A few verses later we are told that the Lord has “ordained to those that announce the glad tidings to live of the glad tidings” (v14). This is the same principle as the tithes given to the Levites. The Apostle Paul did not use this right for himself, though he did receive from assemblies, but he gives it as that which the Lord set down as a general rule. This of course lays upon the saints at large the responsibility to care for those doing the work of an evangelist. There is no question of salary or hire, but simply ensuring that such have what they need in order to carry on their service. The apostle John writes in a similar way when he commends Gaius for his hospitality towards travelling servants who had gone forth for Christ’s name (see 3 John v7).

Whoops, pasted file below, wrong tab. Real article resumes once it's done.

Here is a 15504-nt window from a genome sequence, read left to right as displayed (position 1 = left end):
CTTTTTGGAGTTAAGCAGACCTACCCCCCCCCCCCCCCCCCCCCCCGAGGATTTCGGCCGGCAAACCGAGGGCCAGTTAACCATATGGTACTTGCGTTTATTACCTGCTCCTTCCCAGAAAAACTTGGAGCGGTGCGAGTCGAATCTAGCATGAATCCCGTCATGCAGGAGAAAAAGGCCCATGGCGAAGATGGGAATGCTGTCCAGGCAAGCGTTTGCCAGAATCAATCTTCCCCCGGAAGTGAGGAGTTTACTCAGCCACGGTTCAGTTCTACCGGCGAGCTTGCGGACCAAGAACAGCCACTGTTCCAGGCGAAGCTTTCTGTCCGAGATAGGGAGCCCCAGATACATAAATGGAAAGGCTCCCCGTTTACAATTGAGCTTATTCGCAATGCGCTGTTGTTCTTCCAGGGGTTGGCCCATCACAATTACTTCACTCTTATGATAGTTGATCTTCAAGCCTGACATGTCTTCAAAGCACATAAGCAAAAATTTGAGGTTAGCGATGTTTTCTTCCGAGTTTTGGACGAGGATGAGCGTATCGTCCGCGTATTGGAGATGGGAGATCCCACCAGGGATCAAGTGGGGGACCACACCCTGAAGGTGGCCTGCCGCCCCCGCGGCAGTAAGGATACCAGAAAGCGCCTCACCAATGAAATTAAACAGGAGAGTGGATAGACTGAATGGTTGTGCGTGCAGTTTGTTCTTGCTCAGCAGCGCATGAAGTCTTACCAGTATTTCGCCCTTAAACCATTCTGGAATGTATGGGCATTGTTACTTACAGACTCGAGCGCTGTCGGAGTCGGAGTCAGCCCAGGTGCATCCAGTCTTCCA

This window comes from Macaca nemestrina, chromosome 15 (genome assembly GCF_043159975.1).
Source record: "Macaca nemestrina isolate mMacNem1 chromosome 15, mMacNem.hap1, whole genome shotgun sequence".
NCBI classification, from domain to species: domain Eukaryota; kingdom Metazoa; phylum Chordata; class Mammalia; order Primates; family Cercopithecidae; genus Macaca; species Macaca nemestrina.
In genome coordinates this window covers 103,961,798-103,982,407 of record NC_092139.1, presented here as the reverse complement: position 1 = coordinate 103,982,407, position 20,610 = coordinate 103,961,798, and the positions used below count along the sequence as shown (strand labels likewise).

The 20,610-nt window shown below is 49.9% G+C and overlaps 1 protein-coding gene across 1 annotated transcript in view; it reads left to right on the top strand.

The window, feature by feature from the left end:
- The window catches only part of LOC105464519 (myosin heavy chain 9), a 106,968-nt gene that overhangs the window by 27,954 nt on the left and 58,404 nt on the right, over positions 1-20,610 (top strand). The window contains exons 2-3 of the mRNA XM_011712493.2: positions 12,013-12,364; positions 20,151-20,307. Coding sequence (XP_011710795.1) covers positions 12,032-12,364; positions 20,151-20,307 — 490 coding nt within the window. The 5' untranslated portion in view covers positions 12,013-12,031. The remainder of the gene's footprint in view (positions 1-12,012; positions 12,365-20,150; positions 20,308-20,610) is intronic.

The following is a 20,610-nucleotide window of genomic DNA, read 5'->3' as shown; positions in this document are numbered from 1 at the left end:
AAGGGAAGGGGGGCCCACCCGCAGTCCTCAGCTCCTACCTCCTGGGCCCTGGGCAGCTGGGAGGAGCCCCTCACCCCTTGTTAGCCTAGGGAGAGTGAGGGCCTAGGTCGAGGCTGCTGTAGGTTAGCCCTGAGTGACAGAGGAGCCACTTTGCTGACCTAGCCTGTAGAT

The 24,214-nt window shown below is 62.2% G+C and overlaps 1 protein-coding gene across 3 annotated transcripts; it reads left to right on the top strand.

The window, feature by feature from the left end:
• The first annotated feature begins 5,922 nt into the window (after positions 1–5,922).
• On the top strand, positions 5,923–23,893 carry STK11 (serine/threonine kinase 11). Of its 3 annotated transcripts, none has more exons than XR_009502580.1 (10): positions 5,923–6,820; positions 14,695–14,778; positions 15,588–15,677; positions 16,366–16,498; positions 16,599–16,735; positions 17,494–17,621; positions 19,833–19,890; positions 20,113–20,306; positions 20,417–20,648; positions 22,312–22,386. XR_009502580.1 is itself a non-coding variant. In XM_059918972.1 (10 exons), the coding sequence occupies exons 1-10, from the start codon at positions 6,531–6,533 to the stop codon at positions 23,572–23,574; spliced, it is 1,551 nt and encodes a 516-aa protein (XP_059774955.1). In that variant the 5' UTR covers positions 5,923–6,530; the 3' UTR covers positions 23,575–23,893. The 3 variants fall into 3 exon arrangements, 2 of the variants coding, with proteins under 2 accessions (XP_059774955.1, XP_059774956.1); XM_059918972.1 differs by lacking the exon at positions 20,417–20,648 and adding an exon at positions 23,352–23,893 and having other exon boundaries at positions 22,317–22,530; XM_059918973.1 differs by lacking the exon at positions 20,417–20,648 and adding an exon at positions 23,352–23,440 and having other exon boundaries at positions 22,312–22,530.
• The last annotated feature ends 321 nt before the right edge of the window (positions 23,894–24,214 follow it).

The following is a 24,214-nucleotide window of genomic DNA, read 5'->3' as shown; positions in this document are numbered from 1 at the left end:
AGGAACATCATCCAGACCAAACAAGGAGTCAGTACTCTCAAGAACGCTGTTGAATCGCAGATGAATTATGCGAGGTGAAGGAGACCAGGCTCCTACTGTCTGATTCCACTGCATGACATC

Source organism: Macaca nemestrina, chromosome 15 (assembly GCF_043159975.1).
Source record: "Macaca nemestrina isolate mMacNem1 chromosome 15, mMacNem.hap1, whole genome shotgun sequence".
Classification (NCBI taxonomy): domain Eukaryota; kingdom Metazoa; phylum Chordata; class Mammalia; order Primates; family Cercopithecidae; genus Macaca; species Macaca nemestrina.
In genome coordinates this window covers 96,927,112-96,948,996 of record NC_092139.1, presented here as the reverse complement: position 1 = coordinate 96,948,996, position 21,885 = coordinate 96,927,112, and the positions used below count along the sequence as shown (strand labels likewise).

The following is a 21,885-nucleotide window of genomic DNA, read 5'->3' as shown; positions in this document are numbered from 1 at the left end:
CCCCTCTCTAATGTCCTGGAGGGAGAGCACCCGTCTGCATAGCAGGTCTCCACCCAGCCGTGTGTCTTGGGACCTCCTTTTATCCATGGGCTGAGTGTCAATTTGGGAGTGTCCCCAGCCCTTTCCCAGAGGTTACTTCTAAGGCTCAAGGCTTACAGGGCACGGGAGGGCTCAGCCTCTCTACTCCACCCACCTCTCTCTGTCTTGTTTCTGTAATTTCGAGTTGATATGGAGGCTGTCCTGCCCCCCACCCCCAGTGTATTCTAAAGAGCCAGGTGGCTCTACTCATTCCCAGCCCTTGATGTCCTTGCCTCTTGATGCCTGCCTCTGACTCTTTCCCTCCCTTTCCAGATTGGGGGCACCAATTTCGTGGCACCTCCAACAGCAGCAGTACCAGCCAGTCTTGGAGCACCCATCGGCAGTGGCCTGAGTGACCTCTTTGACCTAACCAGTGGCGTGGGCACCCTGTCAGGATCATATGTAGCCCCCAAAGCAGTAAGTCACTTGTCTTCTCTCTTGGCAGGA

As to Christian giving in general, its importance may be seen from the fact that two entire chapters in the second epistle to the Corinthians are devoted to it. The occasion of the lengthy discussion in chapters 8 and 9 was the raising of a collection among the Gentile assemblies for the saints in Judea who were experiencing famine (see Acts 11: 28–30). When we examine these Scriptures, although we see the same general responsibility to give as in the OT, we see also a significant difference. In the OT it was a matter of legal exaction, for all were bound to give according to a fixed rule. Those under law had to give, and they were even told how much they had to give. In the NT it is all of grace, hence the apostle’s exhortation to the Corinthian saints: “even as ye abound in every way, in faith, and word, and knowledge, and all diligence, and in love from you to us, that ye may abound in this grace also” (2 Cor. 8: 7). The apostle calls it “grace” because it is the fruit or outflow of grace in the heart rather than being “of necessity” (2 Cor. 9: 7), and being grace, it naturally has a tendency to “abound” (2 Cor. 8: 7). Furthermore, it connects itself with a willing mind: “For if the readiness be there, [a man is] accepted according to what he may have, not according to what he has not” (v 12). It is not here a tenth that he must pay, as under the law, but according to his willingness and ability: “each according as he is purposed in his heart; not grievingly, or of necessity; for God loves a cheerful giver” (2 Cor. 9: 7). There is a deliberate weighing of the matter. What can I devote to the Lord? How much am I able to spare? How much ought I to give to this purpose, or that? Under the law the tithes were exacted whether a man was willing or unwilling, gave cheerfully or grudgingly. Under grace God counts on the hearts He has touched with His own grace, and expects them to give willingly, leaving it to the love He has put into those hearts to decide how much shall be given. Nothing else suits Him now. He loves a cheerful giver, and unless we give in that spirit, He does not want our contributions. In the language of the apostle, He does not want it “as got out of you” (v5).